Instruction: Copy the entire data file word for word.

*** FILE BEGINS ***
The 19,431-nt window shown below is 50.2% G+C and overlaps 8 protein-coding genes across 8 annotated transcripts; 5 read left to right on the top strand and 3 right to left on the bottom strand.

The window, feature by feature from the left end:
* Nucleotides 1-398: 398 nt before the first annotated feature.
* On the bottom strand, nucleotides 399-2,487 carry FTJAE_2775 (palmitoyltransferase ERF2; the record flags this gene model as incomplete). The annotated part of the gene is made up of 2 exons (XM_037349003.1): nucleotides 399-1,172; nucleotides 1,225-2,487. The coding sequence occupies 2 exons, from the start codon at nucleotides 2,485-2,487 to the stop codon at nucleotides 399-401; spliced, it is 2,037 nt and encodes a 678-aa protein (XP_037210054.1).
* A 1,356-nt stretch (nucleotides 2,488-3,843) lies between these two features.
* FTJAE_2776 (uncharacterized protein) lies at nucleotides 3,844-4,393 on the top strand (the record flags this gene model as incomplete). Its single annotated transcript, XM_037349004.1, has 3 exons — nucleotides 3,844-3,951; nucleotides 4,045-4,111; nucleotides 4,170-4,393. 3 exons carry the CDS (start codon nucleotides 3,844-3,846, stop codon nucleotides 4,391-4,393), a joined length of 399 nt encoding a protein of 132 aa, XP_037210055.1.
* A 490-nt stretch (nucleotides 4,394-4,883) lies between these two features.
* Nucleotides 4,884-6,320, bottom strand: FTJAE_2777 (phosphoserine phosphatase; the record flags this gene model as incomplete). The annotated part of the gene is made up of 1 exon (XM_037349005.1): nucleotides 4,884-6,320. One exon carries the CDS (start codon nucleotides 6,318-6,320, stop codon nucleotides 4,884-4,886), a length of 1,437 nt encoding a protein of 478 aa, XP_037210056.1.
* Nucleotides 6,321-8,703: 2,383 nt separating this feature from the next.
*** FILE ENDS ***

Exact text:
The 19,431-nt window shown below is 50.2% G+C and overlaps 8 protein-coding genes across 8 annotated transcripts; 5 read left to right on the top strand and 3 right to left on the bottom strand.

The window, feature by feature from the left end:
* Nucleotides 1-398: 398 nt before the first annotated feature.
* On the bottom strand, nucleotides 399-2,487 carry FTJAE_2775 (palmitoyltransferase ERF2; the record flags this gene model as incomplete). The annotated part of the gene is made up of 2 exons (XM_037349003.1): nucleotides 399-1,172; nucleotides 1,225-2,487. The coding sequence occupies 2 exons, from the start codon at nucleotides 2,485-2,487 to the stop codon at nucleotides 399-401; spliced, it is 2,037 nt and encodes a 678-aa protein (XP_037210054.1).
* A 1,356-nt stretch (nucleotides 2,488-3,843) lies between these two features.
* FTJAE_2776 (uncharacterized protein) lies at nucleotides 3,844-4,393 on the top strand (the record flags this gene model as incomplete). Its single annotated transcript, XM_037349004.1, has 3 exons — nucleotides 3,844-3,951; nucleotides 4,045-4,111; nucleotides 4,170-4,393. 3 exons carry the CDS (start codon nucleotides 3,844-3,846, stop codon nucleotides 4,391-4,393), a joined length of 399 nt encoding a protein of 132 aa, XP_037210055.1.
* A 490-nt stretch (nucleotides 4,394-4,883) lies between these two features.
* Nucleotides 4,884-6,320, bottom strand: FTJAE_2777 (phosphoserine phosphatase; the record flags this gene model as incomplete). The annotated part of the gene is made up of 1 exon (XM_037349005.1): nucleotides 4,884-6,320. One exon carries the CDS (start codon nucleotides 6,318-6,320, stop codon nucleotides 4,884-4,886), a length of 1,437 nt encoding a protein of 478 aa, XP_037210056.1.
* Nucleotides 6,321-8,703: 2,383 nt separating this feature from the next.